Heart, not talent, Tebow’s best asset

Say what you will about Tim Tebow and his future as an NFL quarterback, but whatever you say, don’t questions the dude’s heart. Down by 17 at home Sunday to Gary Kubiak’s Texans, Tebow simply willed his team to a one-point victory using sketchy passing (and benefitting from all-world receptions–Brandon Lloyd might be the best late-bloomer ever to put on a pair of cleats), his famed legs and what can only be described as desire.

Call me crazy, but I don’t think the Broncos win that game with Kyle Orton under center–the steady dink-and-dunk veteran lacks the one thing Tebow brings to the table: Pure unchanneled energy.

So what now? With Andrew Luck likely headed to Carolina (the Panthers locked up the first pick with Denver’s win Sunday), assuming he declares his eligibility, the Broncos really don’t have much choice but to continue to groom Tebow. Trouble is, he now must be groomed as he plays, because, as we saw Sunday, he gives Denver the best chance to win, albeit in cardiac fashion. Thankfully, that’s something Bronco fans are all too familiar with. Unfortunately, Tebow still remains a mystery, perhaps raising more questions than he answers each time he takes a snap under center.

To wit:

  • His two longest passes of the day (screens not counting) were better plays by his receivers than they were throws by the quarterback.
  • He’s still a run-first quarterback, by instinct. Certainly, that can change over time, and it better, or he’ll become a regular in the training room.
  • He can occasionally throw a gorgeous ball, but he’s dangerously off target much of the time (see the first-half interception).

This much is certain, however. When the Broncos make the second pick in the draft just over four months from now, they won’t be taking a quarterback from Stanford. Instead, they’ll likely look to the defense that needs some help up front, and they’ll probably take their chances and hope Tebow can transform from the Wildcat superstar into a mobile NFL passer. And they’ll hope he can continue to will his team to victory with that confident heart of his.

Like it or not, Bronco fans, this team is married to Tebow for the duration. Here’s hoping the results on the field are as impressive as the young man’s heart. If not, the Broncos are in just the first year of a long, dark dry spell.

Topics: Denver Broncos, Kyle Orton, Nfl Draft, Tim Tebow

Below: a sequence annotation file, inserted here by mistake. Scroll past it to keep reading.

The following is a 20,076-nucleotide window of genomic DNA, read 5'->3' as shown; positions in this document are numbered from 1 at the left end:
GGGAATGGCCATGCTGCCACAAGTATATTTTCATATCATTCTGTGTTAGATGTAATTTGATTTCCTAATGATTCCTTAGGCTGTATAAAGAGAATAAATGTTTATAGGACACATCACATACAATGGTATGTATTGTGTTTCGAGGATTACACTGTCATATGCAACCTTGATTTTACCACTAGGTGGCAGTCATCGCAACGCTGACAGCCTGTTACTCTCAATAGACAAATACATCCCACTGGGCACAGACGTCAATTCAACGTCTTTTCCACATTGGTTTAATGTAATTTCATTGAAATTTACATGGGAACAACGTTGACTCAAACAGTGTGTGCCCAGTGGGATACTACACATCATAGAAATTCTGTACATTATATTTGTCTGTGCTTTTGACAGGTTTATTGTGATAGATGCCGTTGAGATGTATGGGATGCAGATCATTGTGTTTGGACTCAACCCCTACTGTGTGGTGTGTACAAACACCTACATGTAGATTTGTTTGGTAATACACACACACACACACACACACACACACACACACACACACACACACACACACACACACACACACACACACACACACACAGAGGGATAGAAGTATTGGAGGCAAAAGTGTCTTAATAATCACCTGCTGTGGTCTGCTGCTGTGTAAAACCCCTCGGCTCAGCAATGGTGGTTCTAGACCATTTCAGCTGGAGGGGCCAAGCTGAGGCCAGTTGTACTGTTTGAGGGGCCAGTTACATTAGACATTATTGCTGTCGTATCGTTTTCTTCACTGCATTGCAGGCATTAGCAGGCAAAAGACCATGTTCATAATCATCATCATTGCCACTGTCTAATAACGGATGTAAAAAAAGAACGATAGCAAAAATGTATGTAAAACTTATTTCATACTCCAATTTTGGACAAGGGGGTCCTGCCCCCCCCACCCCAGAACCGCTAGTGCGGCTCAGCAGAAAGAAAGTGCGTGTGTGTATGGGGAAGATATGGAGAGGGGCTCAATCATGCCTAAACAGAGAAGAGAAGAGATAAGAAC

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  • Mojoron

    Tebow is not the best QB, nor is he the best passer, but he has the talent to lead. Not only does the T man have leadership capabilities, he is not worried for himself, but for his team. The lousy offensive line has the T man on his buttocks or on the run most of the time causes him to have to hurry his throws and/or having to run for his life. His long-term health is not conducive to being run-down by the defensive line. The Horses need a offensive line, not more defensive people, unless you want to be using your third-string QB all the time.

  • Jon Ellway

    I’m betting on the dry spell.

  • Commenter

    “He’s still a run-first quarterback, by instinct. Certainly, that can change over time, and it better, or he’ll become a regular in the training room.”

    How is he a run-first QB if he had 308 yds passing and 27 yds rushing yesterday? In college, he had riduclous passing numbers and better accuracy than Peyton Manning in college. He runs when either the coaches call a deliberate QB sneak, or when the play breaks down… exactly what he should do. Many of his passes yesterday came off of second and third reads. That shows his QB intelligence, not a run first mentality.

    “He can occasionally throw a gorgeous ball, but he’s dangerously off target much of the time (see the first-half interception).”

    Off target much of the time? Did you watch any of his games this year or in college? He’s been pretty accurate. What NFL QB does not ever throw throw an INT? He threw one INT in two NFL starts, and he is dangerously off target?

  • Robert Sinnott

    I’m a Gator fan interested in Tebow’s NFL career. Every rookie makes stupid throws; it just happens. It amazes us back in Florida that you Broncos fans haven’t picked up jest yet on how strong Tebow’s arm is. He can throw a ball at least 60 yards from a kneeling position. Throwing motion aside, his arm is as strong as any in the NFL.

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  • jhawk

    What you talking about Robert? Of course we fans recognize this. But we’re not the head coaches are we.

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  • txgator15

    Jhawk, I think he speaks of the writers of columns and comments of many people who parrot them by saying stuff like “Tim Tebow is raw and most definitely needs some serious fine tuning when it comes to mechanics” or “His two longest passes of the day (screens not counting) were better plays by his receivers than they were throws by the quarterback.” Have you read a single article anywhere that doesnt carry some kind of disclaimer like that?